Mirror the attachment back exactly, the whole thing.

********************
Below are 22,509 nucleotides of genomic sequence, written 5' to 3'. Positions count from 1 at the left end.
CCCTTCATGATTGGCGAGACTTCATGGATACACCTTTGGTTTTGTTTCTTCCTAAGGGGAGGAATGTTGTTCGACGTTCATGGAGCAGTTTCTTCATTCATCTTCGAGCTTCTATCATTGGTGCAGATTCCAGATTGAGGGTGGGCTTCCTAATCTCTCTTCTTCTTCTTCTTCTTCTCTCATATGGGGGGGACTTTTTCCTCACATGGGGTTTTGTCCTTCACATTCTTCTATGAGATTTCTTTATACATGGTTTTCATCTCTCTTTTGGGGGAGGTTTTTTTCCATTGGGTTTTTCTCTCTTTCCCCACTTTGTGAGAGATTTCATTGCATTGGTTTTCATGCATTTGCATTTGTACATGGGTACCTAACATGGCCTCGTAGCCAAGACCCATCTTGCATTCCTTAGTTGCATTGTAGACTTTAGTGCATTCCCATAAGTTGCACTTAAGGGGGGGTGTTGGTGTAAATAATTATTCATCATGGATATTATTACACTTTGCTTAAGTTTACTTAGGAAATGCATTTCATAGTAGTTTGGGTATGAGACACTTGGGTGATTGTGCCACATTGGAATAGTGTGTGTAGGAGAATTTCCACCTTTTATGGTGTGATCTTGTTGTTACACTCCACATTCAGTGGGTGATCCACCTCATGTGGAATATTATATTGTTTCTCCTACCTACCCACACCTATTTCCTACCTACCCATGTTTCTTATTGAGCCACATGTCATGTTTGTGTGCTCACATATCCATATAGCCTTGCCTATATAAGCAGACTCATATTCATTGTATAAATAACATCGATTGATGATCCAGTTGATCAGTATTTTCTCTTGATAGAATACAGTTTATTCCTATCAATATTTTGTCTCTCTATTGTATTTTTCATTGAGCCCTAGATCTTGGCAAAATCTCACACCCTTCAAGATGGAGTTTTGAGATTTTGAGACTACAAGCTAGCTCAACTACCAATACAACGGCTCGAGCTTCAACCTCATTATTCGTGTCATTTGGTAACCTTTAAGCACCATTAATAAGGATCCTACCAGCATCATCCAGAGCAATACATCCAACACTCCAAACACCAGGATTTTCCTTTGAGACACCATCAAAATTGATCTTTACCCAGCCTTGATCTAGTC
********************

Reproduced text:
Below are 22,509 nucleotides of genomic sequence, written 5' to 3'. Positions count from 1 at the left end.
CCCTTCATGATTGGCGAGACTTCATGGATACACCTTTGGTTTTGTTTCTTCCTAAGGGGAGGAATGTTGTTCGACGTTCATGGAGCAGTTTCTTCATTCATCTTCGAGCTTCTATCATTGGTGCAGATTCCAGATTGAGGGTGGGCTTCCTAATCTCTCTTCTTCTTCTTCTTCTTCTCTCATATGGGGGGGACTTTTTCCTCACATGGGGTTTTGTCCTTCACATTCTTCTATGAGATTTCTTTATACATGGTTTTCATCTCTCTTTTGGGGGAGGTTTTTTTCCATTGGGTTTTTCTCTCTTTCCCCACTTTGTGAGAGATTTCATTGCATTGGTTTTCATGCATTTGCATTTGTACATGGGTACCTAACATGGCCTCGTAGCCAAGACCCATCTTGCATTCCTTAGTTGCATTGTAGACTTTAGTGCATTCCCATAAGTTGCACTTAAGGGGGGGTGTTGGTGTAAATAATTATTCATCATGGATATTATTACACTTTGCTTAAGTTTACTTAGGAAATGCATTTCATAGTAGTTTGGGTATGAGACACTTGGGTGATTGTGCCACATTGGAATAGTGTGTGTAGGAGAATTTCCACCTTTTATGGTGTGATCTTGTTGTTACACTCCACATTCAGTGGGTGATCCACCTCATGTGGAATATTATATTGTTTCTCCTACCTACCCACACCTATTTCCTACCTACCCATGTTTCTTATTGAGCCACATGTCATGTTTGTGTGCTCACATATCCATATAGCCTTGCCTATATAAGCAGACTCATATTCATTGTATAAATAACATCGATTGATGATCCAGTTGATCAGTATTTTCTCTTGATAGAATACAGTTTATTCCTATCAATATTTTGTCTCTCTATTGTATTTTTCATTGAGCCCTAGATCTTGGCAAAATCTCACACCCTTCAAGATGGAGTTTTGAGATTTTGAGACTACAAGCTAGCTCAACTACCAATACAACGGCTCGAGCTTCAACCTCATTATTCGTGTCATTTGGTAACCTTTAAGCACCATTAATAAGGATCCTACCAGCATCATCCAGAGCAATACATCCAACACTCCAAACACCAGGATTTTCCTTTGAGACACCATCAAAATTGATCTTTACCCAGCCTTGATCTAGTC